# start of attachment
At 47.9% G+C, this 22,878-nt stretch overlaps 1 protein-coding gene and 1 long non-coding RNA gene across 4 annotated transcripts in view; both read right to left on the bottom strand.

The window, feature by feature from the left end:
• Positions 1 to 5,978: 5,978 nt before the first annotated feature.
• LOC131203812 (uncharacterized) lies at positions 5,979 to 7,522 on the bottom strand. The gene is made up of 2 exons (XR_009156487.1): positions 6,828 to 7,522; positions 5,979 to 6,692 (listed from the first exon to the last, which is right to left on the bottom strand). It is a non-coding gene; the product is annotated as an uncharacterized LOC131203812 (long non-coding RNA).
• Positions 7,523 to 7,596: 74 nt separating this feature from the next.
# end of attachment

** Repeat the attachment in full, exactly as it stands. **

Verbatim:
At 47.9% G+C, this 22,878-nt stretch overlaps 1 protein-coding gene and 1 long non-coding RNA gene across 4 annotated transcripts in view; both read right to left on the bottom strand.

The window, feature by feature from the left end:
• Positions 1 to 5,978: 5,978 nt before the first annotated feature.
• LOC131203812 (uncharacterized) lies at positions 5,979 to 7,522 on the bottom strand. The gene is made up of 2 exons (XR_009156487.1): positions 6,828 to 7,522; positions 5,979 to 6,692 (listed from the first exon to the last, which is right to left on the bottom strand). It is a non-coding gene; the product is annotated as an uncharacterized LOC131203812 (long non-coding RNA).
• Positions 7,523 to 7,596: 74 nt separating this feature from the next.